Trends in sales management: An interview w/ @HeinzMarketing

The buyer is changing and making selling more difficult than ever, but at the same time, sales is in a renaissance with new, innovative approaches such as content selling, social selling and technology. On September 12 at 10AM PDT Matt Heinz and I are going to talk about some of the trends and best practices we are seeing in sales management. I am very excited — Join US! — Click here to RSVP.  In preparation for the event, we asked Matt some questions on the current state of sales management. As usual, his answers are awesome. I recommend to everyone in sales and/or marketing to follow Matt. In honor of Matt, today’s picture is a of Seattle where Matt calls home. Enjoy this shot from Runner310 and then read on:

Sales Management

What are the biggest trends you are seeing in sales management today?

One is transparency.  Sales managers have better visibility into what’s working and what’s not working than ever before.  Whether they look, and then act, is another story entirely.  But the ability to access, assess and adjust so many variables of the sales process is unprecedented and really exciting.

Two is a more intense focus on active selling time.  World-class sales organizations are putting a greater focus on measuring what % of their sales team’s time is spent actively selling, vs. on non-selling and administrative activities.  Most companies who establish a baseline are shocked at how unproductive their sales teams are, and how often that’s being driven by company process and requirements.  There is a huge opportunity and push to help your amazing sales professionals do more of what they’re so good at.

What is the most innovative practice you have seen recently in sales management?

Real-time adjustments based on performance is getting more attention these days, and is really exciting.  By this I mean the ability to automatically change lead distribution across the sales floor based on response rates and close rates by rep, as well as immediate alerts and adjustments to other performance incentives and rewards based on both sales floor performance as well as market response.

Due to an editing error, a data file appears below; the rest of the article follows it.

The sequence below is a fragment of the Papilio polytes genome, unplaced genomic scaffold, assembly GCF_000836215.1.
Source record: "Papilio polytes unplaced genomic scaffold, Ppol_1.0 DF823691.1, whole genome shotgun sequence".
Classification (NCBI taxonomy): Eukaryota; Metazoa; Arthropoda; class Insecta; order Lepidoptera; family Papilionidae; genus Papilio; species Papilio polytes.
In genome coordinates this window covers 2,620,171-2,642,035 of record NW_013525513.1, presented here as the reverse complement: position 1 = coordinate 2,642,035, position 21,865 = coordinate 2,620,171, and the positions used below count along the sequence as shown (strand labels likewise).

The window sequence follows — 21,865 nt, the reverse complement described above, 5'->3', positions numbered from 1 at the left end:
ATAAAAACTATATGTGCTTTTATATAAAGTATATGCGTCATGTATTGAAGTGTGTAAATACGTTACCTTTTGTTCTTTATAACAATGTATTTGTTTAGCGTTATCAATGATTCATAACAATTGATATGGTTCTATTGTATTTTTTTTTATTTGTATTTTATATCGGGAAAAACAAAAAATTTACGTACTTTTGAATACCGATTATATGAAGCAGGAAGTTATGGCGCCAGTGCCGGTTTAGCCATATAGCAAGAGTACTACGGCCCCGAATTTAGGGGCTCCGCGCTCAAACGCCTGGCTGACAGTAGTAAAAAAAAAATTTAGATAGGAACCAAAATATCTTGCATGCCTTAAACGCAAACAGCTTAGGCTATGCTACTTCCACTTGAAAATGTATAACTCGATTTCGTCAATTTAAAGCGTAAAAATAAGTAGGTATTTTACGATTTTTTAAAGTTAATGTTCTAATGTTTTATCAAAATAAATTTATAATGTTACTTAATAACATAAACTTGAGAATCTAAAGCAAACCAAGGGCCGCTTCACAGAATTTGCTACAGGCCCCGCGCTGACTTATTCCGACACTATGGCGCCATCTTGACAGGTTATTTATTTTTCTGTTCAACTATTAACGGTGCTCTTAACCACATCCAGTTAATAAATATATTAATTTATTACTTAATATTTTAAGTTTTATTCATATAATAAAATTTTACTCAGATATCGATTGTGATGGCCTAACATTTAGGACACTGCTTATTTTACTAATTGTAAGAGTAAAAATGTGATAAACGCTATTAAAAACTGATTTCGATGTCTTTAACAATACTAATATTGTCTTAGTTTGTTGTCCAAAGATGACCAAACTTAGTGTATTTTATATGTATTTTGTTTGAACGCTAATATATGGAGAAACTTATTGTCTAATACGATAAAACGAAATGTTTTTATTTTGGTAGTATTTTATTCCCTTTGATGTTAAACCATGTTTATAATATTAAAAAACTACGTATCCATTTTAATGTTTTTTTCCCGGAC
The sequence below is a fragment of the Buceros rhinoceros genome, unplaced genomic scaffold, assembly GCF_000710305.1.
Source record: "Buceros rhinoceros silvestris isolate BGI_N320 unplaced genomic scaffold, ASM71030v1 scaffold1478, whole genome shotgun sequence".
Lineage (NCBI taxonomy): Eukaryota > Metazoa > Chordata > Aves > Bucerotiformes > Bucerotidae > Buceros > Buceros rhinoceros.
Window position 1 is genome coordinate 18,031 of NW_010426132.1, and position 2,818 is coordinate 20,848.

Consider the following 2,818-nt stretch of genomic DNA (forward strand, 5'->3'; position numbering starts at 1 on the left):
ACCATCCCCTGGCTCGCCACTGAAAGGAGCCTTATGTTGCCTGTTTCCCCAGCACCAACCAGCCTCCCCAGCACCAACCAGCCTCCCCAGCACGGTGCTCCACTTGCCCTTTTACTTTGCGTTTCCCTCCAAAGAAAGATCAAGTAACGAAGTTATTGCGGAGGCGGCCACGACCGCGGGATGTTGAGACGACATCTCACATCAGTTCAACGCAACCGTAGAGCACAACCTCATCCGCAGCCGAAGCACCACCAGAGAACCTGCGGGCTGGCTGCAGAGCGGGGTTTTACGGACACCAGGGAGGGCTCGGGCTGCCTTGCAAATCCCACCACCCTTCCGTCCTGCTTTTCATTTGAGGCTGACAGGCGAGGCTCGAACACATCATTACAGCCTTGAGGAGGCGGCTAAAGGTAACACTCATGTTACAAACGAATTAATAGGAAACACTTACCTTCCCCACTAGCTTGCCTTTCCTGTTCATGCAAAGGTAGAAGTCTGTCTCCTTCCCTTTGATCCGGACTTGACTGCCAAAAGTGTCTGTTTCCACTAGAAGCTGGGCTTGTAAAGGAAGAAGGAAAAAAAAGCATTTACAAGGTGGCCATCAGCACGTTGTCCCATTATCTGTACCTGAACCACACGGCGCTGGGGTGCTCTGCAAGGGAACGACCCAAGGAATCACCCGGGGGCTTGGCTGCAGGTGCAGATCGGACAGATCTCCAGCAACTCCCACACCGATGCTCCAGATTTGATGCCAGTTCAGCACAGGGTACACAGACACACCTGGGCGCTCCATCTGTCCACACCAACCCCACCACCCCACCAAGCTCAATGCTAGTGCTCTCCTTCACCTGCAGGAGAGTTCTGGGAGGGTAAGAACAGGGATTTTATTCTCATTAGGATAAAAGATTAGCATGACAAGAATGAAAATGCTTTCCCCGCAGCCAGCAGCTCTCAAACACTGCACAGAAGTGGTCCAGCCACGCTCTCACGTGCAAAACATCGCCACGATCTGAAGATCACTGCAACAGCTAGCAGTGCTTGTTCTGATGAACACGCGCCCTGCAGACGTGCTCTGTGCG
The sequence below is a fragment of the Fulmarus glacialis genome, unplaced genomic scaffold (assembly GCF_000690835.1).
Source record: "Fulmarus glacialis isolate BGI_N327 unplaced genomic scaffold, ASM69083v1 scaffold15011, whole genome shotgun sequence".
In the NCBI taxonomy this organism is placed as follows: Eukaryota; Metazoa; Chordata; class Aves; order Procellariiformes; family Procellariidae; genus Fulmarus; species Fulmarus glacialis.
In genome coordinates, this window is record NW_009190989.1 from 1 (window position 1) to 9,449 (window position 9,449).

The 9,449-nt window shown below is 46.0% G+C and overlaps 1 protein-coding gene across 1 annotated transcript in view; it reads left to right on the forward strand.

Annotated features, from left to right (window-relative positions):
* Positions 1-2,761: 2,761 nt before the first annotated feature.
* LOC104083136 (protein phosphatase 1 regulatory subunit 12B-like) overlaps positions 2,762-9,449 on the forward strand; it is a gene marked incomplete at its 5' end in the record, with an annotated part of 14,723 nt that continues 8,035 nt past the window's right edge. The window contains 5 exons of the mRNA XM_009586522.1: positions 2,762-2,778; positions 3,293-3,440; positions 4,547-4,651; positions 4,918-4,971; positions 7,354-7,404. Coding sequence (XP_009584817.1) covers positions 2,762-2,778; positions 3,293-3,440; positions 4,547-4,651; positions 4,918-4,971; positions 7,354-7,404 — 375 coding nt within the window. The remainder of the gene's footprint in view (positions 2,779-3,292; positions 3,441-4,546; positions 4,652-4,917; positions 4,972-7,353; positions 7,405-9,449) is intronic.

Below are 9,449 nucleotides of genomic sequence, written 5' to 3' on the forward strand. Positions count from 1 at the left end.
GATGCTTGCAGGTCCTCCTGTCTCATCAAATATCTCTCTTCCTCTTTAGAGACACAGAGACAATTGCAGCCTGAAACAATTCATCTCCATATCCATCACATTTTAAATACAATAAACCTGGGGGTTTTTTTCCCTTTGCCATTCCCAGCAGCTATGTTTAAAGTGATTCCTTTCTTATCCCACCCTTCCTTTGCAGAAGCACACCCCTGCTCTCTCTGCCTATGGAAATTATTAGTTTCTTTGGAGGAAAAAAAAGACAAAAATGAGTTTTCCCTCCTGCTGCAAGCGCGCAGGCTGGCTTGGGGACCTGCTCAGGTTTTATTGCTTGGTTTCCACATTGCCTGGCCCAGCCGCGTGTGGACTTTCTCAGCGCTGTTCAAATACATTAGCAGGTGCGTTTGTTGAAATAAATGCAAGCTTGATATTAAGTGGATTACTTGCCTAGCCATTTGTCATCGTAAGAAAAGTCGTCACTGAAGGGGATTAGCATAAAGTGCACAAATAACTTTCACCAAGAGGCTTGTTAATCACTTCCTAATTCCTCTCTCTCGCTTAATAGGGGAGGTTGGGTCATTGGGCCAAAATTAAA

Besides CRM, what are the most important technologies for running a modern sales organization?

Empowering your sales team with direct tools to identify, triage and react to buying signals across the social web is fundamental.  You can do some of this with the free version of LinkedIn, but I think their Sales Navigator is approaching mandatory status.

Helping your sales team know exactly what to do next, and where to focus, is also critically important.  Tools such as Velocify and Factor Lab are actively working to solve this challenge today.

Gamification is also critically important, but ultimately not in the current more overt format.  There’s a big difference between awards, badges and more explicit games that drive sale performance, vs. the kind of game mechanics that can ultimately be built more subtly into our CRM systems and other technology.  That’s the future, but it’s still working towards driving behavior appropriately.

What are the biggest mistakes sales managers make today and how can they avoid them?

Sales managers are still too reactive.  They prioritize next steps based on the last conversation they had.  This randomizes their team, their leadership, their marketing teams and more.

There’s no question sales is a daily battle and sales management in particular requires addressing fires all day every day.  But putting out those fires can’t become your primary job.  You need an overall vision for how you expect to manage and accelerate sales performance long-term.  It’s that long-term approach and strategy that is still eluding too many sales departments and leaders today.

Give us 3 exciting ideas for a sales manager to go do right away.

One, rank your sales team based on current & potential performance.  Understand who your current superstars are, as well as who your up-and-comers are.  Prioritize your time and training accordingly.

Two, get marketing on board with revenue responsibility.  Marketing is your partner, not your support agency.

Three, help your sales reps become thought leaders.  If your prospects see their sales rep as an expert in the field, as someone they can talk to about broader business questions and challenges, then you’re accelerating the path to building credibility and increasing the likelihood that you’ll get the deal.

Join Matt and I as we spit game on sales management on our September 12 at 10AM PDT webinar sponsored by the boys from Glider. Seriously, if you want to have some fun talking about sales — Do it!

Craig Rosenberg is the Funnelholic and a co-founder of Topo. He loves sales, marketing, and things that drive revenue. Follow him on Google+ or Twitter